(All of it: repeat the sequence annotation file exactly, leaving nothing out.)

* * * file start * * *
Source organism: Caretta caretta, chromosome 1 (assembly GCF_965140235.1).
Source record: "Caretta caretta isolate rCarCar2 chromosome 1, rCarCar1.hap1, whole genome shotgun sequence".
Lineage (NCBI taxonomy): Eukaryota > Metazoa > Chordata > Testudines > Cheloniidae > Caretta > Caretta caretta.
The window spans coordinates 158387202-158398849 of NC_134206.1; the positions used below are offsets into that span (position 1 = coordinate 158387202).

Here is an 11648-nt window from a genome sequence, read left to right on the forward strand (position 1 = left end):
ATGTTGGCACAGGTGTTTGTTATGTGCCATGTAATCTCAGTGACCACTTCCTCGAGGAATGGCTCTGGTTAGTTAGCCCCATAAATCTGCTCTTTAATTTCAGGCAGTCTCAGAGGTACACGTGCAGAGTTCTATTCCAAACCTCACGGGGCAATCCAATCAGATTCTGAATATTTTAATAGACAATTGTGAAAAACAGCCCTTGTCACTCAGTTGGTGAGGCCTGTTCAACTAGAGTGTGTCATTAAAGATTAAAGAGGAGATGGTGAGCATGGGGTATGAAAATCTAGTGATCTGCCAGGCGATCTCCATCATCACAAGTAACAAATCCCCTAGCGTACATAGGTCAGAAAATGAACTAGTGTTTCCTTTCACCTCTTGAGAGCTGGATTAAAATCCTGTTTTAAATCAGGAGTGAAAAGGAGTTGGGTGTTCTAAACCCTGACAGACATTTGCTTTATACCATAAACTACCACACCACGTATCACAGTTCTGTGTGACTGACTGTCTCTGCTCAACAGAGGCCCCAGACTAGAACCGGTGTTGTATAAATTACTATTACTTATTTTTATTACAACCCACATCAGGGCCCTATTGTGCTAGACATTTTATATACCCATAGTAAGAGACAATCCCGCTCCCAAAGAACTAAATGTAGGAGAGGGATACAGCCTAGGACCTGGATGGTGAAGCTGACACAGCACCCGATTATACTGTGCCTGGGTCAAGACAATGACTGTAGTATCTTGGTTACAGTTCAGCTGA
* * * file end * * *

Source organism: Caretta caretta, chromosome 1 (assembly GCF_965140235.1).
Source record: "Caretta caretta isolate rCarCar2 chromosome 1, rCarCar1.hap1, whole genome shotgun sequence".
Lineage (NCBI taxonomy): Eukaryota > Metazoa > Chordata > Testudines > Cheloniidae > Caretta > Caretta caretta.
The window spans coordinates 158387202-158398849 of NC_134206.1; the positions used below are offsets into that span (position 1 = coordinate 158387202).

Here is an 11648-nt window from a genome sequence, read left to right on the forward strand (position 1 = left end):
ATGTTGGCACAGGTGTTTGTTATGTGCCATGTAATCTCAGTGACCACTTCCTCGAGGAATGGCTCTGGTTAGTTAGCCCCATAAATCTGCTCTTTAATTTCAGGCAGTCTCAGAGGTACACGTGCAGAGTTCTATTCCAAACCTCACGGGGCAATCCAATCAGATTCTGAATATTTTAATAGACAATTGTGAAAAACAGCCCTTGTCACTCAGTTGGTGAGGCCTGTTCAACTAGAGTGTGTCATTAAAGATTAAAGAGGAGATGGTGAGCATGGGGTATGAAAATCTAGTGATCTGCCAGGCGATCTCCATCATCACAAGTAACAAATCCCCTAGCGTACATAGGTCAGAAAATGAACTAGTGTTTCCTTTCACCTCTTGAGAGCTGGATTAAAATCCTGTTTTAAATCAGGAGTGAAAAGGAGTTGGGTGTTCTAAACCCTGACAGACATTTGCTTTATACCATAAACTACCACACCACGTATCACAGTTCTGTGTGACTGACTGTCTCTGCTCAACAGAGGCCCCAGACTAGAACCGGTGTTGTATAAATTACTATTACTTATTTTTATTACAACCCACATCAGGGCCCTATTGTGCTAGACATTTTATATACCCATAGTAAGAGACAATCCCGCTCCCAAAGAACTAAATGTAGGAGAGGGATACAGCCTAGGACCTGGATGGTGAAGCTGACACAGCACCCGATTATACTGTGCCTGGGTCAAGACAATGACTGTAGTATCTTGGTTACAGTTCAGCTGA